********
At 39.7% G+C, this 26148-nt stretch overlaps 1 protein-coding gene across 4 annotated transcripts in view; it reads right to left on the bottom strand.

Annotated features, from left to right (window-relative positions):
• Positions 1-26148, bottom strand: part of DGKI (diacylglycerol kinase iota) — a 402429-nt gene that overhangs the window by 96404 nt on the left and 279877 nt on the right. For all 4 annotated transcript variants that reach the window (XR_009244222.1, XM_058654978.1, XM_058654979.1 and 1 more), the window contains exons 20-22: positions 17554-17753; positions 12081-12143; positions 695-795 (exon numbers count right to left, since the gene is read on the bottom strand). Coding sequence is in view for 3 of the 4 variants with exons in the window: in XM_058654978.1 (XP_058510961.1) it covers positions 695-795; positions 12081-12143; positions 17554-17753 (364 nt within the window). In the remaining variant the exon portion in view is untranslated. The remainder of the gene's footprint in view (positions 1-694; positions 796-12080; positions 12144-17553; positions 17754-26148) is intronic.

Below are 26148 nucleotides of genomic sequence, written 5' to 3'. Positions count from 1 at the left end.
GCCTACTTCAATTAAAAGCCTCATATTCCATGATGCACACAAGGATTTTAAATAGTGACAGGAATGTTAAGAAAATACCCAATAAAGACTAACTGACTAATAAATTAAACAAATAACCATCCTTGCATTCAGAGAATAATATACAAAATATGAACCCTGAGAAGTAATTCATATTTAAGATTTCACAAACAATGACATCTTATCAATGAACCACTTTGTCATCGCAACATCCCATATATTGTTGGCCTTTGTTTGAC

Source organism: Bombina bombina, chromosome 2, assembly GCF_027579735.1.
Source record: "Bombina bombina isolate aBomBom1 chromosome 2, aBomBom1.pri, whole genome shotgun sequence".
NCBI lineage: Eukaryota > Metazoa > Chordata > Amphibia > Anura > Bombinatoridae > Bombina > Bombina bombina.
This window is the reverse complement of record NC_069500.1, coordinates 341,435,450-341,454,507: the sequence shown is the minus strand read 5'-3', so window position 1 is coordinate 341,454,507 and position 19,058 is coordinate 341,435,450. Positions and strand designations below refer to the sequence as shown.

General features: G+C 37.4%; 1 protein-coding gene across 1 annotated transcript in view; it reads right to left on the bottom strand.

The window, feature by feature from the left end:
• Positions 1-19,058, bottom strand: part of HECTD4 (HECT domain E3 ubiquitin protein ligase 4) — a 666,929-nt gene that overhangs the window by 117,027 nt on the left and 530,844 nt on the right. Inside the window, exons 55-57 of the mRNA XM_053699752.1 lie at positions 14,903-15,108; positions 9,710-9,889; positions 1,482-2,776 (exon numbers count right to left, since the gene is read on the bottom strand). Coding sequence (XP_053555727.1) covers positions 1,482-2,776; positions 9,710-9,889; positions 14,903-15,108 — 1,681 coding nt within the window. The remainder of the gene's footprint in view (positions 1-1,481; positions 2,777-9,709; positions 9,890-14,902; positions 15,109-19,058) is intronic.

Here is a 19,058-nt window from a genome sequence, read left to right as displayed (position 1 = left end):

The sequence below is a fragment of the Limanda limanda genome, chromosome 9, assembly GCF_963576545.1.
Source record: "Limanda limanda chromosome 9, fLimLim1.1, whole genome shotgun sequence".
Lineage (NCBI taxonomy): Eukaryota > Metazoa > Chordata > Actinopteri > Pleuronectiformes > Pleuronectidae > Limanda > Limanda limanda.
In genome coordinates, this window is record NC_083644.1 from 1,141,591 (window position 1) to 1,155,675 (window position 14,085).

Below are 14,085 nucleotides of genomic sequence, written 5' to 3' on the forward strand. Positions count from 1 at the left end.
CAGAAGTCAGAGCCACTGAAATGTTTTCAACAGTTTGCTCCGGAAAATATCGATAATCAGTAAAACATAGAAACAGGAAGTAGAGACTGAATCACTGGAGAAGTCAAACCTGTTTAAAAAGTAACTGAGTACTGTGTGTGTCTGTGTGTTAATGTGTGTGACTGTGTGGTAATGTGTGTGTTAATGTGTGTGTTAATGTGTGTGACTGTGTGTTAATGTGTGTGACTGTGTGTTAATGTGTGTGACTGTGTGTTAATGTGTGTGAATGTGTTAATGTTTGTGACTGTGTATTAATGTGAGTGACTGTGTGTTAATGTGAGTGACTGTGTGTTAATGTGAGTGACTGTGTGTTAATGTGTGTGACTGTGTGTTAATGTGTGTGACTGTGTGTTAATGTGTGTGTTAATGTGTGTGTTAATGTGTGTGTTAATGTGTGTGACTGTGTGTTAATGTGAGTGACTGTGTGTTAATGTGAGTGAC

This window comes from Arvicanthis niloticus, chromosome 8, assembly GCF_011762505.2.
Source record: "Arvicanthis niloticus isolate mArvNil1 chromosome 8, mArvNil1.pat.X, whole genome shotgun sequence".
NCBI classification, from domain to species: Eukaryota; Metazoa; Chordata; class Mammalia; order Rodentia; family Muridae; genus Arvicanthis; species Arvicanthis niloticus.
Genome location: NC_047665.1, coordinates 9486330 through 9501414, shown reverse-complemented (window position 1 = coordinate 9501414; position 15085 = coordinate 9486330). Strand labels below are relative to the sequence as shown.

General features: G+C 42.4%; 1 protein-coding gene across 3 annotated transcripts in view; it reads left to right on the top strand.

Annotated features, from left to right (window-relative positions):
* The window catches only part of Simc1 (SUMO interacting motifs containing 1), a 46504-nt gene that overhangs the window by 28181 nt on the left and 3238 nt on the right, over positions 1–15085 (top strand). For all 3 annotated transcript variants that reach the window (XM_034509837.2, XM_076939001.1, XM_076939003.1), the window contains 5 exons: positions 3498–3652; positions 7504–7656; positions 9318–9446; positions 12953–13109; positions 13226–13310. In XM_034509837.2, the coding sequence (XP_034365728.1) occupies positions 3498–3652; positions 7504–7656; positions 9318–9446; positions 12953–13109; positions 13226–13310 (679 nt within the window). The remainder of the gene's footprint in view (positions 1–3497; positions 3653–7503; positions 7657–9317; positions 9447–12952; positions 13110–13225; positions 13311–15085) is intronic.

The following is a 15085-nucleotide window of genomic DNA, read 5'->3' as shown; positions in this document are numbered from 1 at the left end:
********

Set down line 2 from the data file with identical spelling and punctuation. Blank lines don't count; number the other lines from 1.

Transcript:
Annotated features, from left to right (window-relative positions):